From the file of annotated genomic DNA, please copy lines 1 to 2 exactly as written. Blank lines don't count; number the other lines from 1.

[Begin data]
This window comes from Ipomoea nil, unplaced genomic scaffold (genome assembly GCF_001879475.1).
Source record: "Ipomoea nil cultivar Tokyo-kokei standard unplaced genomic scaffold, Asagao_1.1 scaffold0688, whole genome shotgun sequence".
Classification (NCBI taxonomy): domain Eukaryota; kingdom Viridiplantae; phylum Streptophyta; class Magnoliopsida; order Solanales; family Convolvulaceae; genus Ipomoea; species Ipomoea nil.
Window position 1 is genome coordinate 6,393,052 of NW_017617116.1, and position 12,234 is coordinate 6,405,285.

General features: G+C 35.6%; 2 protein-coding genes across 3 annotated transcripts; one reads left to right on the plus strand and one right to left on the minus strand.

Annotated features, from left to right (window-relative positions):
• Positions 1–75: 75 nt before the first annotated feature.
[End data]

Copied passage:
This window comes from Ipomoea nil, unplaced genomic scaffold (genome assembly GCF_001879475.1).
Source record: "Ipomoea nil cultivar Tokyo-kokei standard unplaced genomic scaffold, Asagao_1.1 scaffold0688, whole genome shotgun sequence".